Cardiovascular disease researchers developing anti-aging skin treatment

UBC Pathology and Laboratory Medicine professor David Granville made a chance discovery that may lead to the creation of a drug to defy skin aging.

Granville researched the effects of Granzyme-B (GzmB) on atherosclerosis, an artery disease, and heart attacks. His research coincidentally found resistance to skin aging.

“Essentially, my research is focused on aging and blood vessel health in the context of atherosclerosis, which causes heart attacks and strokes," said Granville. “As we aged mice, when this gene was knocked out, we were finding an unusually good benefit to the skin.”

According to Granville, skin with more GzmB looked older in the experimented upon mice, while skin with less of the enzyme looked younger.

“It is one of those exciting times as a basic scientist. Sometimes, this is ignored," said Granville. “In research these days, there are these sort of serendipitous discoveries in different areas that were unexpected.”

Granville said that sunlight causes 80 to 90 per cent of aging in the skin.

"We wanted to study this in more detail because a study had come out showing that Granzyme-B could be induced by ultraviolet light in skin cells.”

Granville's research team worked with experts in the biological application of engineering principles to develop a solar-simulated light box, using bulbs that mimic the ratios of ultraviolet radiation in sunlight.

“We exposed the mice for 20 weeks, just three times a week, to very low levels of sunlight,” Granville said. “They were exposed to three minutes of light. Temperature is all regulated, so [it] did not go up.”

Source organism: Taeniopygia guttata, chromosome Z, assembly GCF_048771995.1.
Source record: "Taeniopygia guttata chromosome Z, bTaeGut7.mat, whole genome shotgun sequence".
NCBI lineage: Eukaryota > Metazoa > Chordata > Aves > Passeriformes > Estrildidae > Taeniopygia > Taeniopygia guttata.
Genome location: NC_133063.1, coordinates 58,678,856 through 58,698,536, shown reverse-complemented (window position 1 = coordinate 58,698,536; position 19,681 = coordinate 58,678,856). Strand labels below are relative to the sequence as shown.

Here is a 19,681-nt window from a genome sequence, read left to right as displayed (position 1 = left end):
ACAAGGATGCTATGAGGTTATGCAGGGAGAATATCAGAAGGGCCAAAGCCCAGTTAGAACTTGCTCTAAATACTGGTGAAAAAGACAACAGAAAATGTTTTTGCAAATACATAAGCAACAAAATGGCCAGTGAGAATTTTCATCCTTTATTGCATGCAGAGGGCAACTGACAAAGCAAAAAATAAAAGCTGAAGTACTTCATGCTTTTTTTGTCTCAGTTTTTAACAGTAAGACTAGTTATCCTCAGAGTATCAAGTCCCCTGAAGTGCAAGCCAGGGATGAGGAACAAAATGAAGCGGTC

“We looked at the skin. There was a marked difference in wrinkling that was evident on the mice with Granzyme-B compared to those without Granzyme-B,” Granville said.

He explained skin aging in further detail, pointing out that the skin's collagen becomes “lost and disorganized," and its quality becomes reduced.

According to Granville, many cosmetics simply throw collagen at the skin in hopes of restoration of the aged skin. He said this is ultimately ineffective.

“The body produces collagen and assembles it in a sort of basket-woven form, very similar to looking at a blanket. That requires other proteins as well. Obviously, things that would hold it together like the nails and brackets that would hold together a wall,” he said.

Granville's research may allow for the creation of a drug that could block the aging enzyme. He formed viDA Therapeutics, Inc. in 2008 to research and make such a product.

“We’re excited about the fact that if we inhibit the Granzyme-B, we could inhibit this degradation and loss of organization of the collagen that holds the skin intact.”

Granville said there are also important health implications of GzmB.

“With respect to people in long-term care facilities, I’ve been working with the wound-healing clinic at St. Paul’s Hospital,” Granville said. “We’re hoping that by inhibiting this, and allowing, we might be able to increase the tensile strength of skin and prevent this skin tearing that occurs, plagues these patients in long-term care facilities.”

Granville hopes his research will be used for benefits beyond better-looking skin.

“We’re not hoping to become cosmetic experts,” he said.